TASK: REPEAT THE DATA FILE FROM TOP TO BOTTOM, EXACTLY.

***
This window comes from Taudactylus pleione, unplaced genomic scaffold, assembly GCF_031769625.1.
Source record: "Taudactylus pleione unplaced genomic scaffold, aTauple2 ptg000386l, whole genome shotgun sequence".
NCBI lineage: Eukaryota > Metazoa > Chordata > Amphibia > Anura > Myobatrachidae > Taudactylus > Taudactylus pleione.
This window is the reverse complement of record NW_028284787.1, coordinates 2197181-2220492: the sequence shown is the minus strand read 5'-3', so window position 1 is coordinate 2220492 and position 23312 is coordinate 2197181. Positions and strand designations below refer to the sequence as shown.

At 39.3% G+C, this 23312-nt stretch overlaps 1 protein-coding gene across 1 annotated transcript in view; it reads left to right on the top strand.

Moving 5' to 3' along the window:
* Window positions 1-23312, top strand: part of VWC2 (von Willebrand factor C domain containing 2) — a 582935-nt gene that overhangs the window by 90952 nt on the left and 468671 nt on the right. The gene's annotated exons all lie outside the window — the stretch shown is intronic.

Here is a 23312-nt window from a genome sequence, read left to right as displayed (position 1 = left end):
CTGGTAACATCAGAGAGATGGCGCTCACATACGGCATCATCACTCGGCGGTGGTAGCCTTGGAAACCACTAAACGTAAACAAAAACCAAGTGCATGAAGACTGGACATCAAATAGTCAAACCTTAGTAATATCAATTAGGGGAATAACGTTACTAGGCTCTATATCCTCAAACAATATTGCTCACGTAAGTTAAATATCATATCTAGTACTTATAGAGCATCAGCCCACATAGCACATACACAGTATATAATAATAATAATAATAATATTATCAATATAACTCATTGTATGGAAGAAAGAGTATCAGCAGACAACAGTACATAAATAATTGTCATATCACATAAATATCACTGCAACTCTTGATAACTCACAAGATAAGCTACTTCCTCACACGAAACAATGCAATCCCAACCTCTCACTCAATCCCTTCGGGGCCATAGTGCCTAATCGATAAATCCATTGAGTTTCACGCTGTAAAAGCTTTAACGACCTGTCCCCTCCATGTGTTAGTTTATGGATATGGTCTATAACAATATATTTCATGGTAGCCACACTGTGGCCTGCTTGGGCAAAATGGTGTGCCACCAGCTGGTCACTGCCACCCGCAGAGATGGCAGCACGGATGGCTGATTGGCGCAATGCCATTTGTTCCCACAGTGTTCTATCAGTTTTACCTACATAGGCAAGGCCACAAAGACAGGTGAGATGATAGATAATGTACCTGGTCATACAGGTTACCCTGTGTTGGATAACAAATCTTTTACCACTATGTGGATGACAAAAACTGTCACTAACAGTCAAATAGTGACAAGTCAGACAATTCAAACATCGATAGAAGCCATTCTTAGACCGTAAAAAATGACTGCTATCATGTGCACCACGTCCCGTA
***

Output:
This window comes from Taudactylus pleione, unplaced genomic scaffold, assembly GCF_031769625.1.
Source record: "Taudactylus pleione unplaced genomic scaffold, aTauple2 ptg000386l, whole genome shotgun sequence".
NCBI lineage: Eukaryota > Metazoa > Chordata > Amphibia > Anura > Myobatrachidae > Taudactylus > Taudactylus pleione.
This window is the reverse complement of record NW_028284787.1, coordinates 2197181-2220492: the sequence shown is the minus strand read 5'-3', so window position 1 is coordinate 2220492 and position 23312 is coordinate 2197181. Positions and strand designations below refer to the sequence as shown.

At 39.3% G+C, this 23312-nt stretch overlaps 1 protein-coding gene across 1 annotated transcript in view; it reads left to right on the top strand.

Moving 5' to 3' along the window:
* Window positions 1-23312, top strand: part of VWC2 (von Willebrand factor C domain containing 2) — a 582935-nt gene that overhangs the window by 90952 nt on the left and 468671 nt on the right. The gene's annotated exons all lie outside the window — the stretch shown is intronic.

Here is a 23312-nt window from a genome sequence, read left to right as displayed (position 1 = left end):
CTGGTAACATCAGAGAGATGGCGCTCACATACGGCATCATCACTCGGCGGTGGTAGCCTTGGAAACCACTAAACGTAAACAAAAACCAAGTGCATGAAGACTGGACATCAAATAGTCAAACCTTAGTAATATCAATTAGGGGAATAACGTTACTAGGCTCTATATCCTCAAACAATATTGCTCACGTAAGTTAAATATCATATCTAGTACTTATAGAGCATCAGCCCACATAGCACATACACAGTATATAATAATAATAATAATAATATTATCAATATAACTCATTGTATGGAAGAAAGAGTATCAGCAGACAACAGTACATAAATAATTGTCATATCACATAAATATCACTGCAACTCTTGATAACTCACAAGATAAGCTACTTCCTCACACGAAACAATGCAATCCCAACCTCTCACTCAATCCCTTCGGGGCCATAGTGCCTAATCGATAAATCCATTGAGTTTCACGCTGTAAAAGCTTTAACGACCTGTCCCCTCCATGTGTTAGTTTATGGATATGGTCTATAACAATATATTTCATGGTAGCCACACTGTGGCCTGCTTGGGCAAAATGGTGTGCCACCAGCTGGTCACTGCCACCCGCAGAGATGGCAGCACGGATGGCTGATTGGCGCAATGCCATTTGTTCCCACAGTGTTCTATCAGTTTTACCTACATAGGCAAGGCCACAAAGACAGGTGAGATGATAGATAATGTACCTGGTCATACAGGTTACCCTGTGTTGGATAACAAATCTTTTACCACTATGTGGATGACAAAAACTGTCACTAACAGTCAAATAGTGACAAGTCAGACAATTCAAACATCGATAGAAGCCATTCTTAGACCGTAAAAAATGACTGCTATCATGTGCACCACGTCCCGTA